New research has shown a way to produce microscopic porous structures using 3D printing technology.
Researchers from the Singapore University of Technology and Design wanted to improve methods of fabricating small porous structures, as this type of material is becoming vastly more important. Porous structures are increasingly used for filtration, battery storage, sensors and other applications. Thus being able to make them more effectively is quite important.
Currently microscopic porous structures are developed using different multi-step processes. Often a material is washed away with a solvent to reveal the porous structure. But as you might guess, multiple steps means multiple expenses.
Worse, there are significant geometric limitations in the style of porous structures being fabricated.
There has been some work in this regard in 3D printing already. Some commercial filament offerings propose porous structures by mixing a dissolvable sacrificial material within the filament, such as PVA. This allows a print to be soaked in water after printing to create the porosities as PVA dissolves. There are similar approaches for resin 3D printing, which involve a mix of materials.
The problem with all these is that there is limited controllability of the porous structure itself, and the types of materials available for use are also limited.
The researchers developed a new approach they call immersion precipitation 3D printing, or “ip3DP”. In this approach they developed a special polymer mix that is 3D printed by a syringe mechanism into a non-solvent. Their approach uses a ternary “polymer — solvent — non-solvent” combination to achieve the precipitation.
Essentially, the polymer is mixed with a solvent and that is how the 3D printable solution is prepared and extruded.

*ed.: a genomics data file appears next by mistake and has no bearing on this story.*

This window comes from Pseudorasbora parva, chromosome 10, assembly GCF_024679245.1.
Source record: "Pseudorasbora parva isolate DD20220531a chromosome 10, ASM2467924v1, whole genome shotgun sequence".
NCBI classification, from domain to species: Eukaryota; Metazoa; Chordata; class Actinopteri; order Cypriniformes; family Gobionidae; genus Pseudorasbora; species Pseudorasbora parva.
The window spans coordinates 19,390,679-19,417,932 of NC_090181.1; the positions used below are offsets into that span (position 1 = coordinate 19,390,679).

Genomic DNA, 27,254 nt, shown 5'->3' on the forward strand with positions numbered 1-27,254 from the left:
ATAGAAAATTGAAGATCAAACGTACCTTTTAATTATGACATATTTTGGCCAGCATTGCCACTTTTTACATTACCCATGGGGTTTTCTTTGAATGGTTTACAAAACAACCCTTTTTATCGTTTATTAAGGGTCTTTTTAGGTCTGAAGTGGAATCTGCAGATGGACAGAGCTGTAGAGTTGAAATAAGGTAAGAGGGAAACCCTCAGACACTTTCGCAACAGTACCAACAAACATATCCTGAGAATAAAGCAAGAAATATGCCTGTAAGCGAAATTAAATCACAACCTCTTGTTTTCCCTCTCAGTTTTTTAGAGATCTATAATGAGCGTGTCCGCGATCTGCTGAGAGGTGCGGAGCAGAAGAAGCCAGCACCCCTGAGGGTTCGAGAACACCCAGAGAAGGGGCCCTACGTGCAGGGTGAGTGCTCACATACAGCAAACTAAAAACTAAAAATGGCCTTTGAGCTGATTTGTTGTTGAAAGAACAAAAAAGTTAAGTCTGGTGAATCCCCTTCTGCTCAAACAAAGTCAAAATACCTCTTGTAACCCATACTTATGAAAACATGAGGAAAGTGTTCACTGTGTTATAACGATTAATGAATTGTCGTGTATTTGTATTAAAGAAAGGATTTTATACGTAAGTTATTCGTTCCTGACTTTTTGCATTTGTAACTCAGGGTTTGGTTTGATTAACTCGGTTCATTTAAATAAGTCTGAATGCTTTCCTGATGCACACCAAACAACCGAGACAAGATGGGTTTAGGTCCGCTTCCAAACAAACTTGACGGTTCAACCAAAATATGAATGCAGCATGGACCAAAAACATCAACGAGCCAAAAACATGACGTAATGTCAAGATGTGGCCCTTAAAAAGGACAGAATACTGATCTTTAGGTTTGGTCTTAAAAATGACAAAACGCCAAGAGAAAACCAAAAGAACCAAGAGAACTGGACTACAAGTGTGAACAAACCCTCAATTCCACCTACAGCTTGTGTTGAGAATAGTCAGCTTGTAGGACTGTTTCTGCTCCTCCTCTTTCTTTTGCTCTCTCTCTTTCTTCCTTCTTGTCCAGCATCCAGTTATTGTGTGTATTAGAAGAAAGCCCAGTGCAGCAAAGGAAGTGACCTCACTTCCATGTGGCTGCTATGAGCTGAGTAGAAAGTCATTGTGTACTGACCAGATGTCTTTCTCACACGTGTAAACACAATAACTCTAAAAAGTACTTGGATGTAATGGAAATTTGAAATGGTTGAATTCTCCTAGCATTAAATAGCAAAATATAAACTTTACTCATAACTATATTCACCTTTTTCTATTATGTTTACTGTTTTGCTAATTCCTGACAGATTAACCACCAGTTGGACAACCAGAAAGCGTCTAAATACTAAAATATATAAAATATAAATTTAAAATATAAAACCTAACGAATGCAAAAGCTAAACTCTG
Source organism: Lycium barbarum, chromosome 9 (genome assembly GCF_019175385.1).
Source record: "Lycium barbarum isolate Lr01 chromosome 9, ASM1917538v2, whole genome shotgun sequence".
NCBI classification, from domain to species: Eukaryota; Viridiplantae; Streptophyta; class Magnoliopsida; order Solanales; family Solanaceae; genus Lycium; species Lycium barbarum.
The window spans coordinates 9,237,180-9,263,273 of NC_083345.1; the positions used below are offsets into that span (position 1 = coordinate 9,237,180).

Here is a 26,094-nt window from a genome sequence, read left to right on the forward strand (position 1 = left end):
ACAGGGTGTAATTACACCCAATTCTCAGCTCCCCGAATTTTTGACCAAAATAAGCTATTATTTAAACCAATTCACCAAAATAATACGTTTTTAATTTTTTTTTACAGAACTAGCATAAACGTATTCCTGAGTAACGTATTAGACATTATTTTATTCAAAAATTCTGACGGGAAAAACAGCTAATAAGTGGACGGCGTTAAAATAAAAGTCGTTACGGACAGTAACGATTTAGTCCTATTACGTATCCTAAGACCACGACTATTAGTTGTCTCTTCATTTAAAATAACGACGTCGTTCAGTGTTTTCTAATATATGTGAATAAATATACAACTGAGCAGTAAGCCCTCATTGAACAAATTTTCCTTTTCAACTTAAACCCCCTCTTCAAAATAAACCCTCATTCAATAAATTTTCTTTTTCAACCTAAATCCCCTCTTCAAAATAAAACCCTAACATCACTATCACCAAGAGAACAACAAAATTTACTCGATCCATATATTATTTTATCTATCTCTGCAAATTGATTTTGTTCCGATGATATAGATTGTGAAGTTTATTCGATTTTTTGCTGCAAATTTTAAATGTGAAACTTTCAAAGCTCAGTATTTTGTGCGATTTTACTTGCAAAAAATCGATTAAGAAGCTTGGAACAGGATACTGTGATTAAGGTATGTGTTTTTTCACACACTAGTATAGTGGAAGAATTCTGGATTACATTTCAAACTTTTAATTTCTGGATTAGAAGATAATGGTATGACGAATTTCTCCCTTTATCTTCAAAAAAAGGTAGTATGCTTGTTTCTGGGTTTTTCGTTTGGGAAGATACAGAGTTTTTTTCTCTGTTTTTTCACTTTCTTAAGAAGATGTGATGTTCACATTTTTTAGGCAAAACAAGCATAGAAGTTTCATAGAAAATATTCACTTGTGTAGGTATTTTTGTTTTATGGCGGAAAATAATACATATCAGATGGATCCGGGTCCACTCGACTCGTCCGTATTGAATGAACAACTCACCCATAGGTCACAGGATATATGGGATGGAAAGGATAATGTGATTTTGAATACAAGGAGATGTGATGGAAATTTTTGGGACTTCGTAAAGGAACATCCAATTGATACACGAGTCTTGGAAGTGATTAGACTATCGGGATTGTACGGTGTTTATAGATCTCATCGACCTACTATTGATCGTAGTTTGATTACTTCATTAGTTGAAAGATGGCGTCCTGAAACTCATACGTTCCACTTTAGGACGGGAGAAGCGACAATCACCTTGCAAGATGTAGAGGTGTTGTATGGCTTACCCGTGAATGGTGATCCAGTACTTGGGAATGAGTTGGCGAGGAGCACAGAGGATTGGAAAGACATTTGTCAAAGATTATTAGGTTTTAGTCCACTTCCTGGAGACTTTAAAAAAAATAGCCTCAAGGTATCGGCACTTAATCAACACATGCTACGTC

The immersion causes precipitation to occur, and this results in solidification when the polymer ink is in contact with the non-solvent.
At top you can see an image of porous structures made from various typical 3D printable materials they produced using the ip3DP concept. The labels indicate the material, solvent and non-solvent.
You may notice that these are all different combinations. That’s the key to their approach, as they are able to use different combinations of solvents and non-solvents to be able to match with specific desired materials. This makes their approach quite flexible.
Here we see a microscopic image of the results of one experiment using ABS material:
The researchers examined a number of materials and found they were able to successfully generate complex porous structures with each. This suggests this process could be a viable method for producing porous structures at commercial levels.
If that’s the case, then we may see a new series of ip3DP printers producing industrial quantities of microscopic porous materials for use in many different kinds of applications.
Via Royal Society of Chemistry
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